Less than a month into the Biden presidency, the collective forgetting has already begun. Even amid an impeachment trial against a president who attempted to incite a coup, the cries for unity from Republicans, moderates, and some self-proclaimed liberals grow louder. The hand-wringing about political division continues.
It’s not just Trump supporters, either. Many of the same people who poured into the streets to push back against Tyranny seem to think that the election of Biden has somehow fixed everything. In my liberal community, the same progressives who, just a few months ago, recognized that policing is fundamentally broken now celebrate “gaming with a cop,” an event that is supposed to somehow solve problems with policing by convincing teenagers that cops are their friends. Across the nation, overwhelmingly white organizations like Braver Angels tell us that what we really need to do is have “brave” conversations and empathize with the other side. We must end this polarization, they tell us.
I’m glad we’re divided. A divided nation is a good thing when one side of the divide wants to imprison and rape immigrant children, tear babies away from their nursing mothers and leave them to die, allow police to murder Black people with impunity, and leave children to die because their parents can’t afford food or healthcare.
We should all be happy to stand in stark contrast to the abuses of the far right.
Those who argue we should heal do not care about the healing of the people most victimized by the Trump administration—and by the years of white supremacy, sexism, and xenophobia that existed well before Trump.
They promoters of unity want us to believe the problem isn’t police brutality, or rape, or men who assault women outside of abortion clinics. It’s not that roughly half of the country is fine with letting poor children starve. Oh, no. Those evils pale in comparison to the real evil, the most urgent problem: judging others for their actions, and correctly labeling those actions as evil. Sure, those starving children are sad, the Republican cries, but the real tragedy is that my neighbor’s mad at me for letting them starve!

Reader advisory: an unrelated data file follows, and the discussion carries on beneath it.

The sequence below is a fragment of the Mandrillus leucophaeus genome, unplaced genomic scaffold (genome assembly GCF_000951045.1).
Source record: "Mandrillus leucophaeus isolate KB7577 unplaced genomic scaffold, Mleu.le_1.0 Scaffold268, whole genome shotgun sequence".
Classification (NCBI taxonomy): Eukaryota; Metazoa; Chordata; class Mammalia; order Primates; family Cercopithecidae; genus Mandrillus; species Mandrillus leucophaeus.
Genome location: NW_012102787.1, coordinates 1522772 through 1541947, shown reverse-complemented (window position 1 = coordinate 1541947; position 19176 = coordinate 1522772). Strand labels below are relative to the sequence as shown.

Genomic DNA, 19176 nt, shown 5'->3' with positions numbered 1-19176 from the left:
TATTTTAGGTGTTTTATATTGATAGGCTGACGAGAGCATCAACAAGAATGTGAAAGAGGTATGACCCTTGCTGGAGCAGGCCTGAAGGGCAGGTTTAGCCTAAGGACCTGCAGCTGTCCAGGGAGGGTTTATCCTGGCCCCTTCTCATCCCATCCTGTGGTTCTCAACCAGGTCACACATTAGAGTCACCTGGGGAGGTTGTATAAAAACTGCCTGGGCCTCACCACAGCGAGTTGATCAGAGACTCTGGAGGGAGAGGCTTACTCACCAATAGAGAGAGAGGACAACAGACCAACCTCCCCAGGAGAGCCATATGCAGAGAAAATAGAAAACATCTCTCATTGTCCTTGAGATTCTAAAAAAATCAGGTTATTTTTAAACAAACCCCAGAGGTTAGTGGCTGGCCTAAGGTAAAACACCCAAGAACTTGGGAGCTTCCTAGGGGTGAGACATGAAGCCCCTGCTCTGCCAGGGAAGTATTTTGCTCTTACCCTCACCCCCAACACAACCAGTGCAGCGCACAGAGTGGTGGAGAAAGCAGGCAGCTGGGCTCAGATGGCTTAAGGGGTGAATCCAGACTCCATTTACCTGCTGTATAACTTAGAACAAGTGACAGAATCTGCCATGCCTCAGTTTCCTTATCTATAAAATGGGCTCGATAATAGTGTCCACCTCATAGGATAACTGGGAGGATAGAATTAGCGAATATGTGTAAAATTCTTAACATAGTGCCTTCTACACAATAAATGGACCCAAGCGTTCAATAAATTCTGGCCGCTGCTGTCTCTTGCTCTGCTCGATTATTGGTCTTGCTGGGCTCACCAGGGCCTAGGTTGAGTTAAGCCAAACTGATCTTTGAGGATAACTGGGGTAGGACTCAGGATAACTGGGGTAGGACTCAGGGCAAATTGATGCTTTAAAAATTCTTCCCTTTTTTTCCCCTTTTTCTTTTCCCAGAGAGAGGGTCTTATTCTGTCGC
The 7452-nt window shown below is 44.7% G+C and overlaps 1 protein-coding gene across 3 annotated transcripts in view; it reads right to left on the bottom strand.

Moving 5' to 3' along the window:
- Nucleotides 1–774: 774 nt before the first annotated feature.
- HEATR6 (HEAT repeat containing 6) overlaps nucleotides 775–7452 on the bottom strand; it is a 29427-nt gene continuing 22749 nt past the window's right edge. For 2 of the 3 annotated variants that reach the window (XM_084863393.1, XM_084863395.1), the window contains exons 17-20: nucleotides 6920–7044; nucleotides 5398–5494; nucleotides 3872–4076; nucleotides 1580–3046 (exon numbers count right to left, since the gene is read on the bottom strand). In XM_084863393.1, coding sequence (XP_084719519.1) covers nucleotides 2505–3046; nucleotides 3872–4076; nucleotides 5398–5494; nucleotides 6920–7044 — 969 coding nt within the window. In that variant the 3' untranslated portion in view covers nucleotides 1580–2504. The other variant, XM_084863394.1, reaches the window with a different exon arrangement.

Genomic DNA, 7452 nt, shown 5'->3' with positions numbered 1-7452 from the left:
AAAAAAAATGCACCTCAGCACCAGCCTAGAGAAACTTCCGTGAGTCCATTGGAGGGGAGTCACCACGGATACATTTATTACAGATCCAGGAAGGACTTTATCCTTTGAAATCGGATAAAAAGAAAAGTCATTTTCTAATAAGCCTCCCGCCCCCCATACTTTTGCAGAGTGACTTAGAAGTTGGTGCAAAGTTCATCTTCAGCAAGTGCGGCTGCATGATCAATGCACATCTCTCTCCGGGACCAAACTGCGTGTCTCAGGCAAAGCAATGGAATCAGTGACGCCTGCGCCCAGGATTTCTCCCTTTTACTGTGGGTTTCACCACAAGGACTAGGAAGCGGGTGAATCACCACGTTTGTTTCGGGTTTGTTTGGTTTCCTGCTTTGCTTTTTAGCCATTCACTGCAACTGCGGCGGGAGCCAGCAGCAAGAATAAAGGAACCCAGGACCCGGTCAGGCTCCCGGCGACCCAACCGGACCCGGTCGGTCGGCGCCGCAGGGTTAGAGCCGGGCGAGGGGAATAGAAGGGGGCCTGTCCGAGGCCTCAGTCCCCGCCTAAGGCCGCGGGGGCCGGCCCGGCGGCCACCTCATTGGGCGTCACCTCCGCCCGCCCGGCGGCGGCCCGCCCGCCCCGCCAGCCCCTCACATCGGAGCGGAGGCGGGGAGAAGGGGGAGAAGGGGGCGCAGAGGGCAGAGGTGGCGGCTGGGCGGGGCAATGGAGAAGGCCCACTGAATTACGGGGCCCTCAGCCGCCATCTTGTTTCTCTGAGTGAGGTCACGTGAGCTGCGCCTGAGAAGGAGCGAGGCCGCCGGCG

Don’t buy it. Calling oppression oppression is not abuse. It’s not divisive. It’s a statement of fact. And if we want to build a better society, we have to live in the world of facts. There are right and wrong opinions, moral and immoral views, and a person who thinks an immigrant baby belongs on the concrete floor of a cell, alone and crying, does not deserve to be heard. They certainly don’t deserve your friendship.
Our empathy and our attention, as always, belong with the oppressed. Turn your attention to those needs and you’ll find an avalanche of real problems, none of which have anything to do with political division.
The work is not done now that Biden is president. Instead, those of us who care about justice must work longer and harder than ever to rebuild what Trump broke and dismantle centuries of institutional oppression. Division is important. It helps us correctly identify what we stand for and what we don’t. It helps us call things what they are.
Stay divided. The most vulnerable need that division as much as ever.